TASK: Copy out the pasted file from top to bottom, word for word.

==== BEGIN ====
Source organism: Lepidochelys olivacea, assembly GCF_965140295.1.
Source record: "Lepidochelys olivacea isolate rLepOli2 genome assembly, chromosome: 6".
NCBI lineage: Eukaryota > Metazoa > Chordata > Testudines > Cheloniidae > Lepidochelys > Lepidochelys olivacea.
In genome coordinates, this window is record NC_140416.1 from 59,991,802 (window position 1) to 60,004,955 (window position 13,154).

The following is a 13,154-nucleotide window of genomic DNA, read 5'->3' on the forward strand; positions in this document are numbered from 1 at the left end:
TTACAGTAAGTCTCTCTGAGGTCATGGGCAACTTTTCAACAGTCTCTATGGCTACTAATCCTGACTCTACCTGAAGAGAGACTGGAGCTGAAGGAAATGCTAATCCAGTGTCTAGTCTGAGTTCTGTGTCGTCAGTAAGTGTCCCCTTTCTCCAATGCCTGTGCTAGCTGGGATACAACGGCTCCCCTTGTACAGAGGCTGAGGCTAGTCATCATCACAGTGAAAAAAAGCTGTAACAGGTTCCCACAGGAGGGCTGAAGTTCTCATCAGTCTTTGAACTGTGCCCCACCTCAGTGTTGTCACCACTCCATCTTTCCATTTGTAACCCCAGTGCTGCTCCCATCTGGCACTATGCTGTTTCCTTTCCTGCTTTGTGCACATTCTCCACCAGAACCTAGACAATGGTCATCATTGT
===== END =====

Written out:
Source organism: Lepidochelys olivacea, assembly GCF_965140295.1.
Source record: "Lepidochelys olivacea isolate rLepOli2 genome assembly, chromosome: 6".
NCBI lineage: Eukaryota > Metazoa > Chordata > Testudines > Cheloniidae > Lepidochelys > Lepidochelys olivacea.
In genome coordinates, this window is record NC_140416.1 from 59,991,802 (window position 1) to 60,004,955 (window position 13,154).

The following is a 13,154-nucleotide window of genomic DNA, read 5'->3' on the forward strand; positions in this document are numbered from 1 at the left end:
TTACAGTAAGTCTCTCTGAGGTCATGGGCAACTTTTCAACAGTCTCTATGGCTACTAATCCTGACTCTACCTGAAGAGAGACTGGAGCTGAAGGAAATGCTAATCCAGTGTCTAGTCTGAGTTCTGTGTCGTCAGTAAGTGTCCCCTTTCTCCAATGCCTGTGCTAGCTGGGATACAACGGCTCCCCTTGTACAGAGGCTGAGGCTAGTCATCATCACAGTGAAAAAAAGCTGTAACAGGTTCCCACAGGAGGGCTGAAGTTCTCATCAGTCTTTGAACTGTGCCCCACCTCAGTGTTGTCACCACTCCATCTTTCCATTTGTAACCCCAGTGCTGCTCCCATCTGGCACTATGCTGTTTCCTTTCCTGCTTTGTGCACATTCTCCACCAGAACCTAGACAATGGTCATCATTGT